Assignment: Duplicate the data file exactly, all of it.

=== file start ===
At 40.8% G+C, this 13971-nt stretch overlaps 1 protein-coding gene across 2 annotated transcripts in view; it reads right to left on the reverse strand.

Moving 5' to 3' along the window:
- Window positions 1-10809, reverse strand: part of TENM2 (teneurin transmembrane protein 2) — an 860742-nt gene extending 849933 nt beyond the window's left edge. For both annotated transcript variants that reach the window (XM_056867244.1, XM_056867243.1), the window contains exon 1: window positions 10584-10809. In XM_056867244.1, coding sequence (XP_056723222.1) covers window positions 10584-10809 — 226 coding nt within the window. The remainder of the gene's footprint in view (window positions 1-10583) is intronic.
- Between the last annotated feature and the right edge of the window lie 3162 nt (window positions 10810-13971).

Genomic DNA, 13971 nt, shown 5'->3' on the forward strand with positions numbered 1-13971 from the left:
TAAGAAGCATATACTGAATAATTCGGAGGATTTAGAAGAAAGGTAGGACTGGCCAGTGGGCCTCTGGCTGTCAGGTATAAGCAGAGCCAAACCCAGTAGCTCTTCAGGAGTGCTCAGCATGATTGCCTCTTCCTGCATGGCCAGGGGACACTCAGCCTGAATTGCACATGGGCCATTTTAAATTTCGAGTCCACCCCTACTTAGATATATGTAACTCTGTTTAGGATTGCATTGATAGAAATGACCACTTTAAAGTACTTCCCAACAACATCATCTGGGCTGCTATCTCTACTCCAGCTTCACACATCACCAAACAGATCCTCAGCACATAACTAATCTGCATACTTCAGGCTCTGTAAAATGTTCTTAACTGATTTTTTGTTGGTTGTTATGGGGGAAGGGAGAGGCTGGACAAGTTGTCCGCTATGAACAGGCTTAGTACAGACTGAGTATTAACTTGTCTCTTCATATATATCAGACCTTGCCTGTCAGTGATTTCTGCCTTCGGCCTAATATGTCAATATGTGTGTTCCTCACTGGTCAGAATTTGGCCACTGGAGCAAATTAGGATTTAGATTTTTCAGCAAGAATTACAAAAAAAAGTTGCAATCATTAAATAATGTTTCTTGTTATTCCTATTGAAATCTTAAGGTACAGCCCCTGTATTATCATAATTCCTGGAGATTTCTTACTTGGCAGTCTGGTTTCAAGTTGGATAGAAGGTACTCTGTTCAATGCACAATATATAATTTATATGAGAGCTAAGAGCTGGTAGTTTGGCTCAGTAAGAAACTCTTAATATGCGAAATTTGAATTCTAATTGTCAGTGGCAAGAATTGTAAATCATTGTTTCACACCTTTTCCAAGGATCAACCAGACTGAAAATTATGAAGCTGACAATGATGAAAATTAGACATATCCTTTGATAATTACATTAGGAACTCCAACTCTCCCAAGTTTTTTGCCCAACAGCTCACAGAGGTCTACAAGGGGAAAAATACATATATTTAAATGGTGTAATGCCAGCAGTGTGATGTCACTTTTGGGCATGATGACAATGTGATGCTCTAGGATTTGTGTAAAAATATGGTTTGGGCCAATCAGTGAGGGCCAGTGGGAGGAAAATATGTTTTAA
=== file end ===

At 40.8% G+C, this 13971-nt stretch overlaps 1 protein-coding gene across 2 annotated transcripts in view; it reads right to left on the reverse strand.

Moving 5' to 3' along the window:
- Window positions 1-10809, reverse strand: part of TENM2 (teneurin transmembrane protein 2) — an 860742-nt gene extending 849933 nt beyond the window's left edge. For both annotated transcript variants that reach the window (XM_056867244.1, XM_056867243.1), the window contains exon 1: window positions 10584-10809. In XM_056867244.1, coding sequence (XP_056723222.1) covers window positions 10584-10809 — 226 coding nt within the window. The remainder of the gene's footprint in view (window positions 1-10583) is intronic.
- Between the last annotated feature and the right edge of the window lie 3162 nt (window positions 10810-13971).

Genomic DNA, 13971 nt, shown 5'->3' on the forward strand with positions numbered 1-13971 from the left:
TAAGAAGCATATACTGAATAATTCGGAGGATTTAGAAGAAAGGTAGGACTGGCCAGTGGGCCTCTGGCTGTCAGGTATAAGCAGAGCCAAACCCAGTAGCTCTTCAGGAGTGCTCAGCATGATTGCCTCTTCCTGCATGGCCAGGGGACACTCAGCCTGAATTGCACATGGGCCATTTTAAATTTCGAGTCCACCCCTACTTAGATATATGTAACTCTGTTTAGGATTGCATTGATAGAAATGACCACTTTAAAGTACTTCCCAACAACATCATCTGGGCTGCTATCTCTACTCCAGCTTCACACATCACCAAACAGATCCTCAGCACATAACTAATCTGCATACTTCAGGCTCTGTAAAATGTTCTTAACTGATTTTTTGTTGGTTGTTATGGGGGAAGGGAGAGGCTGGACAAGTTGTCCGCTATGAACAGGCTTAGTACAGACTGAGTATTAACTTGTCTCTTCATATATATCAGACCTTGCCTGTCAGTGATTTCTGCCTTCGGCCTAATATGTCAATATGTGTGTTCCTCACTGGTCAGAATTTGGCCACTGGAGCAAATTAGGATTTAGATTTTTCAGCAAGAATTACAAAAAAAAGTTGCAATCATTAAATAATGTTTCTTGTTATTCCTATTGAAATCTTAAGGTACAGCCCCTGTATTATCATAATTCCTGGAGATTTCTTACTTGGCAGTCTGGTTTCAAGTTGGATAGAAGGTACTCTGTTCAATGCACAATATATAATTTATATGAGAGCTAAGAGCTGGTAGTTTGGCTCAGTAAGAAACTCTTAATATGCGAAATTTGAATTCTAATTGTCAGTGGCAAGAATTGTAAATCATTGTTTCACACCTTTTCCAAGGATCAACCAGACTGAAAATTATGAAGCTGACAATGATGAAAATTAGACATATCCTTTGATAATTACATTAGGAACTCCAACTCTCCCAAGTTTTTTGCCCAACAGCTCACAGAGGTCTACAAGGGGAAAAATACATATATTTAAATGGTGTAATGCCAGCAGTGTGATGTCACTTTTGGGCATGATGACAATGTGATGCTCTAGGATTTGTGTAAAAATATGGTTTGGGCCAATCAGTGAGGGCCAGTGGGAGGAAAATATGTTTTAA